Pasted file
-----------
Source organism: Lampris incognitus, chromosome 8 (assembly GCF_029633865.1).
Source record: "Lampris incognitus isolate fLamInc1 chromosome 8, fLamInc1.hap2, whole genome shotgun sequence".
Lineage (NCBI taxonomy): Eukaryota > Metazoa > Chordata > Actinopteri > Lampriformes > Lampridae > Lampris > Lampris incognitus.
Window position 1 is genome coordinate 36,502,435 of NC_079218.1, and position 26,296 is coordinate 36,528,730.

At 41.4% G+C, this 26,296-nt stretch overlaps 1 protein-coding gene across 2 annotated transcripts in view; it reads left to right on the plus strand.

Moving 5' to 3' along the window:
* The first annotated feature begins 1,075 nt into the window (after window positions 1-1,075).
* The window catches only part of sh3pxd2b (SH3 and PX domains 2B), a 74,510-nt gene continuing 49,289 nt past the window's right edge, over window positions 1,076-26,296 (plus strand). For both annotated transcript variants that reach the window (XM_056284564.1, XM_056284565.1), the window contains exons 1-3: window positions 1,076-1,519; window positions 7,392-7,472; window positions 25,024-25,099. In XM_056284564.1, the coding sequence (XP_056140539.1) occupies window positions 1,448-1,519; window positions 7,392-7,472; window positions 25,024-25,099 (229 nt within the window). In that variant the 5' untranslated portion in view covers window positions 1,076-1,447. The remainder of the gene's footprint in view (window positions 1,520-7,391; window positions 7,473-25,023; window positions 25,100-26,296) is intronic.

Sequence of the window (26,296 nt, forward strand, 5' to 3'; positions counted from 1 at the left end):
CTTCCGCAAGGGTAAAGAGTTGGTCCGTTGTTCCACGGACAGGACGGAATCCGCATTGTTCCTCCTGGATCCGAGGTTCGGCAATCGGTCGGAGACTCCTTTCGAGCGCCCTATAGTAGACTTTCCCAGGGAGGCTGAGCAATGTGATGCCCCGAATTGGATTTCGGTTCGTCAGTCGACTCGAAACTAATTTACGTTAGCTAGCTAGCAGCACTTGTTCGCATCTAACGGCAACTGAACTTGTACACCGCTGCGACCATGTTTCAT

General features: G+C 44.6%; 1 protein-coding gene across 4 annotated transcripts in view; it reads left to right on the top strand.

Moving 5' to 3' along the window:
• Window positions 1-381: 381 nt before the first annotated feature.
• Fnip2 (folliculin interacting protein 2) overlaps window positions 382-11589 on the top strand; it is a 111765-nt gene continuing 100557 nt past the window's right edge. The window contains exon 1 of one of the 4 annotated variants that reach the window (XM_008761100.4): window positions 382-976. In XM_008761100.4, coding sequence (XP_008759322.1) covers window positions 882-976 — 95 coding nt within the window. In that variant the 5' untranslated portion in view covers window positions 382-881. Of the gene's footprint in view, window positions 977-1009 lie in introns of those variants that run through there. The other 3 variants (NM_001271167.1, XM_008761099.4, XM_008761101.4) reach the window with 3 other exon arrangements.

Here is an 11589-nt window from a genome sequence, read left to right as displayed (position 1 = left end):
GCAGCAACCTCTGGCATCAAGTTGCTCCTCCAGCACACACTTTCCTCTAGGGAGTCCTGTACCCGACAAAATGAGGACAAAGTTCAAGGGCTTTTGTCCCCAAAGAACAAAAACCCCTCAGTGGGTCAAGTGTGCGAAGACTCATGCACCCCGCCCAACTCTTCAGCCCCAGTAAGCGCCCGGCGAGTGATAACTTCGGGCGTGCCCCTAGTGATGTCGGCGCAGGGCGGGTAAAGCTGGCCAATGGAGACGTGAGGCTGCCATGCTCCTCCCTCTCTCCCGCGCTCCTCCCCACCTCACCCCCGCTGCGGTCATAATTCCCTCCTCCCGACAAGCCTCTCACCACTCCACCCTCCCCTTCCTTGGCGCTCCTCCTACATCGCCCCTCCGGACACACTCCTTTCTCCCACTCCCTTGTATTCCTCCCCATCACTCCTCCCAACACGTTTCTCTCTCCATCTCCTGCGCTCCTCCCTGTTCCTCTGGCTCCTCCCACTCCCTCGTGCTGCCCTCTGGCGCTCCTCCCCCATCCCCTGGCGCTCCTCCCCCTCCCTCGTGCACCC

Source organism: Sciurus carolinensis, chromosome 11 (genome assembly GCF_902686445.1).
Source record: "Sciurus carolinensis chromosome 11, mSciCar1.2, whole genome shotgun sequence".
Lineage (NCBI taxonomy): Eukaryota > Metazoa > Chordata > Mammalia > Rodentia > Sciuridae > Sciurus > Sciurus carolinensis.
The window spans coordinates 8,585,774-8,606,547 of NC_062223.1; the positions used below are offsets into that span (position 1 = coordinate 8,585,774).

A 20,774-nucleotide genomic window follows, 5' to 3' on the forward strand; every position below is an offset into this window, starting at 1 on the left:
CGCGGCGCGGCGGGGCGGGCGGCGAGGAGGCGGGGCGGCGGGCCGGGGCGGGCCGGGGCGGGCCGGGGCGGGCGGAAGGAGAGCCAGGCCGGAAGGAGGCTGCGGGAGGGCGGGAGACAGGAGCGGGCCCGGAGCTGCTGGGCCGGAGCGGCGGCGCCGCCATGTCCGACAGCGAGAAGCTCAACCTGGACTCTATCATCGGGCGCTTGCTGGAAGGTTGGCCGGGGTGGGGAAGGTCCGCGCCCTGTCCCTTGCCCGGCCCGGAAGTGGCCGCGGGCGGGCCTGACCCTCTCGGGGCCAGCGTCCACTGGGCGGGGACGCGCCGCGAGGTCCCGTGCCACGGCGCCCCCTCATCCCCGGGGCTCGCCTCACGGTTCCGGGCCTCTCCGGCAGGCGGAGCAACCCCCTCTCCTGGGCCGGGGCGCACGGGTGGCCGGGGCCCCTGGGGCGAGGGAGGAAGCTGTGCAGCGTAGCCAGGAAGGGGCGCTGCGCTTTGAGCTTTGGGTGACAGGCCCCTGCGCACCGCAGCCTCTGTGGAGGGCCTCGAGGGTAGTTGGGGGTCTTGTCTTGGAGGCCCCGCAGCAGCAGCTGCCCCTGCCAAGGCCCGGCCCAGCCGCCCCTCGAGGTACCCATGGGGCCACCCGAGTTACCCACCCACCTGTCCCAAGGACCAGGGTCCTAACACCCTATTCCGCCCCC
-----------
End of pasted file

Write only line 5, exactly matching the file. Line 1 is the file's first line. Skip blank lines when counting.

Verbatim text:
At 41.4% G+C, this 26,296-nt stretch overlaps 1 protein-coding gene across 2 annotated transcripts in view; it reads left to right on the plus strand.